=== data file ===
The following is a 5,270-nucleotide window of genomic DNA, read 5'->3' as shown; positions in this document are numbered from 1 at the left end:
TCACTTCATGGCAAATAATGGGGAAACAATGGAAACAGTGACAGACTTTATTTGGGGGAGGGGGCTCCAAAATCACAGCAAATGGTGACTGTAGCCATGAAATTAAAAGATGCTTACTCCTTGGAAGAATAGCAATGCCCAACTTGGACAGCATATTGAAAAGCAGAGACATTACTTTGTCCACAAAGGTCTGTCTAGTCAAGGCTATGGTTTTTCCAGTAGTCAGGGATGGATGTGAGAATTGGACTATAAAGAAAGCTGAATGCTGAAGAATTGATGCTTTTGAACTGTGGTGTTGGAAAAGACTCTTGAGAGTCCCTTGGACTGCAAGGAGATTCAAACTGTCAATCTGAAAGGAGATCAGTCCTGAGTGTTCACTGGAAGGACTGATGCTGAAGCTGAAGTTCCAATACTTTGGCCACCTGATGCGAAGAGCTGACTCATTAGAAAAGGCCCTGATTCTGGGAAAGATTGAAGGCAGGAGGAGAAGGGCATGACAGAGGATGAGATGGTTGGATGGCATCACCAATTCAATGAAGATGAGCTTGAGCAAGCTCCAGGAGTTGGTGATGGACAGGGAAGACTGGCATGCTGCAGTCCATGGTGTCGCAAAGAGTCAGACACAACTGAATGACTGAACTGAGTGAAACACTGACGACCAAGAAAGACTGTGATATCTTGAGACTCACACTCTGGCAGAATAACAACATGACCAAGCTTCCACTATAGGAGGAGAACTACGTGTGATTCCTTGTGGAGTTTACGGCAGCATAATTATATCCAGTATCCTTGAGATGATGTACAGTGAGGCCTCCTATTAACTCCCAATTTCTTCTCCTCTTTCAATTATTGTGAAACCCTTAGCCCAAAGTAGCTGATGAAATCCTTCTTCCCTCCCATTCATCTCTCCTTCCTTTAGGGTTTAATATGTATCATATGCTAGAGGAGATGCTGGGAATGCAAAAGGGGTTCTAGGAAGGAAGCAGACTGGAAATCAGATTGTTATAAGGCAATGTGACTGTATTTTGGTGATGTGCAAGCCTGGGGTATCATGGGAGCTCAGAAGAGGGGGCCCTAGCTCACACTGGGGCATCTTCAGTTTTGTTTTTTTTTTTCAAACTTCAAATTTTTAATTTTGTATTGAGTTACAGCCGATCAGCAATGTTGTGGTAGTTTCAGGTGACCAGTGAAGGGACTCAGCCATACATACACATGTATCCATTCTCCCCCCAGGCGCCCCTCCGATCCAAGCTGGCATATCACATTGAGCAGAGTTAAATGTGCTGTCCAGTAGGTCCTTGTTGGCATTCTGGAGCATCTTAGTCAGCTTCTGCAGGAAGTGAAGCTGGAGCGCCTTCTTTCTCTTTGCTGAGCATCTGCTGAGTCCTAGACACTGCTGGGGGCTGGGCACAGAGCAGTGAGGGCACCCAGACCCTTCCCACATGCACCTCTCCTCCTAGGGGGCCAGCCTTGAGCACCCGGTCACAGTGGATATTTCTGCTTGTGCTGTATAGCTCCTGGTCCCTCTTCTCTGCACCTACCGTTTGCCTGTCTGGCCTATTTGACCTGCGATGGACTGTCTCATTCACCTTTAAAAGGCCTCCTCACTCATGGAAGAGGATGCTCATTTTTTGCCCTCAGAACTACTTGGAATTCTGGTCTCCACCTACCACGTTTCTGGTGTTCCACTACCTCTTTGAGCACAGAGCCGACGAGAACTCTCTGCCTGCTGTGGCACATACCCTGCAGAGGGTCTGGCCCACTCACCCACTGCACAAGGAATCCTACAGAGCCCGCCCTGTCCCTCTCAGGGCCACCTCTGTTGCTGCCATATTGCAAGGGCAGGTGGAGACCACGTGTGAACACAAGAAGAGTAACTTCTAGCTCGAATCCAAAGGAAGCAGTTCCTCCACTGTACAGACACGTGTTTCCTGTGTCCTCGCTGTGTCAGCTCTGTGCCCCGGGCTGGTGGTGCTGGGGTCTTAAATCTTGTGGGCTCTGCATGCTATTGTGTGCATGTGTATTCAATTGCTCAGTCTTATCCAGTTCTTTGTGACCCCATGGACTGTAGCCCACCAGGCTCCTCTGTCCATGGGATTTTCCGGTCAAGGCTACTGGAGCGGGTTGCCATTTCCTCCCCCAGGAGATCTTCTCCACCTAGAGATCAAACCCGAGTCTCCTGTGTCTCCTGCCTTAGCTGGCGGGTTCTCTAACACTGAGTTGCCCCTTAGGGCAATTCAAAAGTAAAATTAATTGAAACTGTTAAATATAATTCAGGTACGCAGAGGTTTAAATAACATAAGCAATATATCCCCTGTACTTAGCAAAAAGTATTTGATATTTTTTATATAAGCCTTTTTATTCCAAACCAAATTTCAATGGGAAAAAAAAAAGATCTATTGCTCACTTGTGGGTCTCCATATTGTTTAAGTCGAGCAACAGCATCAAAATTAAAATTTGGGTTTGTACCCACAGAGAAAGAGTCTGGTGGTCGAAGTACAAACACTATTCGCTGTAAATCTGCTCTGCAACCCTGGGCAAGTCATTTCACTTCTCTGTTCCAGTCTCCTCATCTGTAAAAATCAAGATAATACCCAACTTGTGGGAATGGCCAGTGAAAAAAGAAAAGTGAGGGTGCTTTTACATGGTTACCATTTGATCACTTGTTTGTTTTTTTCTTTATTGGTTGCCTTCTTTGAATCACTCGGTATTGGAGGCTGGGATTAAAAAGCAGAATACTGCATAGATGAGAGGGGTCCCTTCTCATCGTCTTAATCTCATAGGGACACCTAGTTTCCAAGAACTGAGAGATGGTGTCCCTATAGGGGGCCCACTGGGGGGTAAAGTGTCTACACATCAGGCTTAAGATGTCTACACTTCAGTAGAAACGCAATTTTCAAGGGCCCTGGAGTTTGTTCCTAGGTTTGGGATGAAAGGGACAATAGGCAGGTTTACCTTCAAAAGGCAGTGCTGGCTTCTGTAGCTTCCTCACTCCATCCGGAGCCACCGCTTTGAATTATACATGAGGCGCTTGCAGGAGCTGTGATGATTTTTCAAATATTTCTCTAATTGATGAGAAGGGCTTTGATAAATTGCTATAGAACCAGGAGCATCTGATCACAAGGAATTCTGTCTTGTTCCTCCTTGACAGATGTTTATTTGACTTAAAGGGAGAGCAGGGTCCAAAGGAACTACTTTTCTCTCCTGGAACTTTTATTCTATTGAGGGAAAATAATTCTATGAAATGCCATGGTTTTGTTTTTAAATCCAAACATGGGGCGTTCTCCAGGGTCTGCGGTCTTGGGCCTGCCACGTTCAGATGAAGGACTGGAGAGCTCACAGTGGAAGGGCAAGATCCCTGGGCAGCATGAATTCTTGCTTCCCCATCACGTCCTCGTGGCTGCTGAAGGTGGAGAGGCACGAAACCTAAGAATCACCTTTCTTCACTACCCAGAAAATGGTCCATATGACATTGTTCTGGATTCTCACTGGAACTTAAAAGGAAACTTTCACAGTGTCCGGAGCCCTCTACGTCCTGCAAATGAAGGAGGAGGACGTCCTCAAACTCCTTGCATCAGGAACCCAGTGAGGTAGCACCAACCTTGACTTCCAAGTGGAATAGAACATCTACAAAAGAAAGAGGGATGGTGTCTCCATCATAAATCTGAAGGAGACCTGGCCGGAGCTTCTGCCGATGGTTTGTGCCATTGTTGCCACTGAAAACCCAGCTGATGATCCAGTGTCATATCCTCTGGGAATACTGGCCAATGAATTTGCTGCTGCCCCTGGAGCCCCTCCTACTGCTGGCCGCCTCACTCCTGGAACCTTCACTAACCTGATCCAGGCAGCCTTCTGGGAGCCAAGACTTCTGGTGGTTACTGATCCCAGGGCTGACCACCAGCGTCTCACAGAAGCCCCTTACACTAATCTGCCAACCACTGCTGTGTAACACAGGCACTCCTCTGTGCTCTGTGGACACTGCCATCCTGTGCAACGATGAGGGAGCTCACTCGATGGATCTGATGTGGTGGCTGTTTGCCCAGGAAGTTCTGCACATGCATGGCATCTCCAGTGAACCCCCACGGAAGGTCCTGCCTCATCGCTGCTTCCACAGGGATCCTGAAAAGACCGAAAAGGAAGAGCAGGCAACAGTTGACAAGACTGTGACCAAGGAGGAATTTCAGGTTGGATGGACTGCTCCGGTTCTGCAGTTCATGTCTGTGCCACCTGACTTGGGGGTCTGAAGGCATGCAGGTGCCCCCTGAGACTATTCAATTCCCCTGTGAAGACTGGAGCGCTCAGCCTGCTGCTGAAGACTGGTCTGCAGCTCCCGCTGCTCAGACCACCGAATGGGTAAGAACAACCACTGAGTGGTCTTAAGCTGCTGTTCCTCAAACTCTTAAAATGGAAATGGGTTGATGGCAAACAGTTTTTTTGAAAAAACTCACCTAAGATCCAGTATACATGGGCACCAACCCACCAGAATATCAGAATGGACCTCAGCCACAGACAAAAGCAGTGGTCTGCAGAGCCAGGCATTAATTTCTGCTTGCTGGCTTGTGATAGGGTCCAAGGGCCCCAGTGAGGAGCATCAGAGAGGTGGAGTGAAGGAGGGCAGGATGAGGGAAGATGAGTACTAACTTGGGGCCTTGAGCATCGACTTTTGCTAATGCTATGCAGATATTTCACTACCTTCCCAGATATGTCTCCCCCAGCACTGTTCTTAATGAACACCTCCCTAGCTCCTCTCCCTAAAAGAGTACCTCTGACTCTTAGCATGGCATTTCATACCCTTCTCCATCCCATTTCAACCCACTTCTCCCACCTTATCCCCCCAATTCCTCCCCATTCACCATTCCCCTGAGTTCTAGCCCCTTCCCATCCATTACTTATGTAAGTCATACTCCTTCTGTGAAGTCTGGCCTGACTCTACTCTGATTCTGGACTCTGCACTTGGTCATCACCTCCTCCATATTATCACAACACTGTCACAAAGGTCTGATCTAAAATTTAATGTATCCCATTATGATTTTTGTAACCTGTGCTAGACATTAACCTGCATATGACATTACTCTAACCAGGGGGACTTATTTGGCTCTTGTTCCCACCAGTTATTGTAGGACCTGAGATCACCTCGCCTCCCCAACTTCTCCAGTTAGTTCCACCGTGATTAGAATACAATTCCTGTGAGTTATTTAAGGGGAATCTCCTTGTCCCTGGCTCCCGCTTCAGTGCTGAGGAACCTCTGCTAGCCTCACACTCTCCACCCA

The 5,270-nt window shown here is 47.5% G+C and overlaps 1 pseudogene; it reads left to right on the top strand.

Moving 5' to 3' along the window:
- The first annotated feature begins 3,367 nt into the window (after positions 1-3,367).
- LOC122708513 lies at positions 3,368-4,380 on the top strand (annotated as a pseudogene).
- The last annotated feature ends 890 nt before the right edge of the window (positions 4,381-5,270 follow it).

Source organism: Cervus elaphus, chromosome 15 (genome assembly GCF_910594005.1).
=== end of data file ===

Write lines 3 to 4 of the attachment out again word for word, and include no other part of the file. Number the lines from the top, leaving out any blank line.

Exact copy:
The 5,270-nt window shown here is 47.5% G+C and overlaps 1 pseudogene; it reads left to right on the top strand.

Moving 5' to 3' along the window: